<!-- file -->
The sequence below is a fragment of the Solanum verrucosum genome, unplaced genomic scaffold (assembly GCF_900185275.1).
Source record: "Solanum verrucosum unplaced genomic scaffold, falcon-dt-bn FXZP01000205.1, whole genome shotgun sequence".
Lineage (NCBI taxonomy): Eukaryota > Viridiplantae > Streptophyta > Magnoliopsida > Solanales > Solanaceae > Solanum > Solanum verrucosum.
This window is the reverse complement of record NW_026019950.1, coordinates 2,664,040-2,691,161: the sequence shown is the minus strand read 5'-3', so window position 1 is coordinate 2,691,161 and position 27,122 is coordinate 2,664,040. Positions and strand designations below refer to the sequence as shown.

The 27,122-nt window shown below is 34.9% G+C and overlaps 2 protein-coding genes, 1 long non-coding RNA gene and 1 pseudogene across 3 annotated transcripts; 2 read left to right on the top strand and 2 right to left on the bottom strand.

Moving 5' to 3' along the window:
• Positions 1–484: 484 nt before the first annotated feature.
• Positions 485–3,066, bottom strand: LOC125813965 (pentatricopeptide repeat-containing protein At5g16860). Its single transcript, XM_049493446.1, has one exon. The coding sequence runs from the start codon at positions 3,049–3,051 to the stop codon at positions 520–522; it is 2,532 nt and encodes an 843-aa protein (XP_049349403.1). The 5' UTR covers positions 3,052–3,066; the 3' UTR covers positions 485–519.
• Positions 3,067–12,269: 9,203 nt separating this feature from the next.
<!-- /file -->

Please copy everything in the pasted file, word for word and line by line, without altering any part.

The sequence below is a fragment of the Solanum verrucosum genome, unplaced genomic scaffold (assembly GCF_900185275.1).
Source record: "Solanum verrucosum unplaced genomic scaffold, falcon-dt-bn FXZP01000205.1, whole genome shotgun sequence".
Lineage (NCBI taxonomy): Eukaryota > Viridiplantae > Streptophyta > Magnoliopsida > Solanales > Solanaceae > Solanum > Solanum verrucosum.
This window is the reverse complement of record NW_026019950.1, coordinates 2,664,040-2,691,161: the sequence shown is the minus strand read 5'-3', so window position 1 is coordinate 2,691,161 and position 27,122 is coordinate 2,664,040. Positions and strand designations below refer to the sequence as shown.

The 27,122-nt window shown below is 34.9% G+C and overlaps 2 protein-coding genes, 1 long non-coding RNA gene and 1 pseudogene across 3 annotated transcripts; 2 read left to right on the top strand and 2 right to left on the bottom strand.

Moving 5' to 3' along the window:
• Positions 1–484: 484 nt before the first annotated feature.
• Positions 485–3,066, bottom strand: LOC125813965 (pentatricopeptide repeat-containing protein At5g16860). Its single transcript, XM_049493446.1, has one exon. The coding sequence runs from the start codon at positions 3,049–3,051 to the stop codon at positions 520–522; it is 2,532 nt and encodes an 843-aa protein (XP_049349403.1). The 5' UTR covers positions 3,052–3,066; the 3' UTR covers positions 485–519.
• Positions 3,067–12,269: 9,203 nt separating this feature from the next.